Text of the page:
The Hong Kong’s stock exchange made a €35.43bn ($39bn) offer for the acquisition of the London Stock Exchange on Wednesday.
The offer is below the current valuation of the LSE.
A statement issued by the parent company of Hong Kong’s stock exchange (HKEX) described the offer as “a highly compelling strategic opportunity” that will give rise to a global market leader worth $70bn spanning Asia, Europe, and the United States.
The offer comes after the European Commission blocked a merger between Deutsche Boerse and the LSE in 2017 and just as the City of London seeks to redefine its role in a post-Brexit world. While political and regulatory risk weighed in the Deutsche Borse merger that may also be the case for HKEX, as it would effectively give China a political veto over the UK’s most strategic economic sector.
As the same time, the merger would allow the LSE to position itself in Asian markets and present a formidable competitor to Shanghai. Crucially, the emerging group would dominate Eurodollar and Remnibi trading, with the LSE gaining privileged access to mainland China.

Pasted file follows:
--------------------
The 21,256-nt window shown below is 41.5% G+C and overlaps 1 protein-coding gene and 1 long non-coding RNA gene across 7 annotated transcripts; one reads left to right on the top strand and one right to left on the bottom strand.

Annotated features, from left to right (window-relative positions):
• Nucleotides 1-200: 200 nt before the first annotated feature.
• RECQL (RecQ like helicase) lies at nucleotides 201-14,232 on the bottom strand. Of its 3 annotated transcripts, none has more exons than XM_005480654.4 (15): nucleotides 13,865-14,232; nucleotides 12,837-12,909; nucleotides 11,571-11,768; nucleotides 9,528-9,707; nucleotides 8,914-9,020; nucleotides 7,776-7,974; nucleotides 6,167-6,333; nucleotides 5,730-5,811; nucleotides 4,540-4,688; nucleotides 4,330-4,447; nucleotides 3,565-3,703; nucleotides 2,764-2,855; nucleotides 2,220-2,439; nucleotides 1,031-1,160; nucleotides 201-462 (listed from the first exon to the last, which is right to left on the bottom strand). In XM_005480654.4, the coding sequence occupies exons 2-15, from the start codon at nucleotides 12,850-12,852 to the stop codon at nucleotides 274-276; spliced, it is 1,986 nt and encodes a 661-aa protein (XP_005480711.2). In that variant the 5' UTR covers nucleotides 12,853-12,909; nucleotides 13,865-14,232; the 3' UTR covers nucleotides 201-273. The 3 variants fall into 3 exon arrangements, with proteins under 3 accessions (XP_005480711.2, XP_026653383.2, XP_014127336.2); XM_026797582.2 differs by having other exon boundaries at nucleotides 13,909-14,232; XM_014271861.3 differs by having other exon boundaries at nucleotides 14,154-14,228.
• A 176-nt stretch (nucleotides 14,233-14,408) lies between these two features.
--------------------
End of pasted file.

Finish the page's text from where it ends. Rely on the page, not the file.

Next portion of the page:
Last year the Hong Kong stock exchange reported a $1,2bn profit. Hong Kong is the Stock Exchange of choice for globally significant Chinese corporates and is a conduit for international investors to the Shenzhen and Shanghai markets.
One of the conditions of the KKEX offer is that the LSE abandons its offer for the takeover of the data firm Refinitiv, a group that also owns Thomson Reuters and the private equity house Blackstone. In a statement issued on Wednesday, the LSE reiterated its commitment to the Refinitiv deal, the BBC reports.